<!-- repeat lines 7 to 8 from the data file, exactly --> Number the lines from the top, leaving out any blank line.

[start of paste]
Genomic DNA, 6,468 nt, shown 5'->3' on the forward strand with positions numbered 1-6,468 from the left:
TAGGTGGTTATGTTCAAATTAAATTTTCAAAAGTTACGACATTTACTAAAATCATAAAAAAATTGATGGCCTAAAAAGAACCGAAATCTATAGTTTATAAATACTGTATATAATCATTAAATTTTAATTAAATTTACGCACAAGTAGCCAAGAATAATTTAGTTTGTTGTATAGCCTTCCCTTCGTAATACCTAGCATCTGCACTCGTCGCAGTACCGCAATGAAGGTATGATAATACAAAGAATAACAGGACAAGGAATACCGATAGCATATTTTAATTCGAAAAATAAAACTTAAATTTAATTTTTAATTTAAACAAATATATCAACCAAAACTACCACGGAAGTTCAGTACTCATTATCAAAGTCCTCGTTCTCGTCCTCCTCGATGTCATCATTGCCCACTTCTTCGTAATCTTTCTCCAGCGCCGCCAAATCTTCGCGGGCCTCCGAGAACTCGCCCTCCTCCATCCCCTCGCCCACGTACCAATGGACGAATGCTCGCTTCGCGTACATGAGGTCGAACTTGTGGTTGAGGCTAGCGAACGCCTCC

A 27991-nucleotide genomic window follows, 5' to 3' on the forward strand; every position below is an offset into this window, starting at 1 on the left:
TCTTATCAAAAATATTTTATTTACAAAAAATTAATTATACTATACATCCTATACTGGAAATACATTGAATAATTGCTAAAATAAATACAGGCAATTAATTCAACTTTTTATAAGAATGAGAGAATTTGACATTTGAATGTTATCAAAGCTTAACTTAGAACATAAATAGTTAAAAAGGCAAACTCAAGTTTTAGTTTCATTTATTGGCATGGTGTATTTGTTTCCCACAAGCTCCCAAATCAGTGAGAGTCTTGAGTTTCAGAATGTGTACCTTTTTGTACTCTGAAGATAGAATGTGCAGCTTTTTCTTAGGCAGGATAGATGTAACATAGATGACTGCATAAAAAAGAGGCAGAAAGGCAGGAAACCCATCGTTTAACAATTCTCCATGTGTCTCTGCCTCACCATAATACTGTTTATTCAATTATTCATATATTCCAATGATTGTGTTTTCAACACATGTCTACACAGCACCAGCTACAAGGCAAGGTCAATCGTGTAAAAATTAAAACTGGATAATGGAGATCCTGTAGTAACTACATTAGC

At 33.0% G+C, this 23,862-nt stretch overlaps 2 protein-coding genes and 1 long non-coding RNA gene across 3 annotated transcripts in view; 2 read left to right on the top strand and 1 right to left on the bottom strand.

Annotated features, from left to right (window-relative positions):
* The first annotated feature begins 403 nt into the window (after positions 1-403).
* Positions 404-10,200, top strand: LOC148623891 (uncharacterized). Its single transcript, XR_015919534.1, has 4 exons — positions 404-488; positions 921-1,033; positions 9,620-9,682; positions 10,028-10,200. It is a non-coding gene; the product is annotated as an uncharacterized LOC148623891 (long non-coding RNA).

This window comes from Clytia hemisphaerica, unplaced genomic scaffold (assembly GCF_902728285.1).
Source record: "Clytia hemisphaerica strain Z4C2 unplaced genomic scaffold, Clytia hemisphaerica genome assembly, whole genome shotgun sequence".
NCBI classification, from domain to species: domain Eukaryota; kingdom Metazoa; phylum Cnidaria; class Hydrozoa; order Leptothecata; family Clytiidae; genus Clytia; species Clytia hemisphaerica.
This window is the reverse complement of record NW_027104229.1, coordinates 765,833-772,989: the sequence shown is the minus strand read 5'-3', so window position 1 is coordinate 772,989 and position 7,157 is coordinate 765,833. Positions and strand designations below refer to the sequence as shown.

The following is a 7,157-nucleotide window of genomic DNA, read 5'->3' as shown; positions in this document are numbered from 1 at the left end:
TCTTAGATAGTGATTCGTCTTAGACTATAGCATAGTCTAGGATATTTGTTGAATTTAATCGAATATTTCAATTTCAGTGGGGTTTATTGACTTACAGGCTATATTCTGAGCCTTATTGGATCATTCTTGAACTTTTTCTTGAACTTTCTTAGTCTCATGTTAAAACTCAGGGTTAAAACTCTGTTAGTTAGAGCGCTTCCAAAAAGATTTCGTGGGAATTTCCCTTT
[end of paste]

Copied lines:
* The first annotated feature begins 403 nt into the window (after positions 1-403).
* Positions 404-10,200, top strand: LOC148623891 (uncharacterized). Its single transcript, XR_015919534.1, has 4 exons — positions 404-488; positions 921-1,033; positions 9,620-9,682; positions 10,028-10,200. It is a non-coding gene; the product is annotated as an uncharacterized LOC148623891 (long non-coding RNA).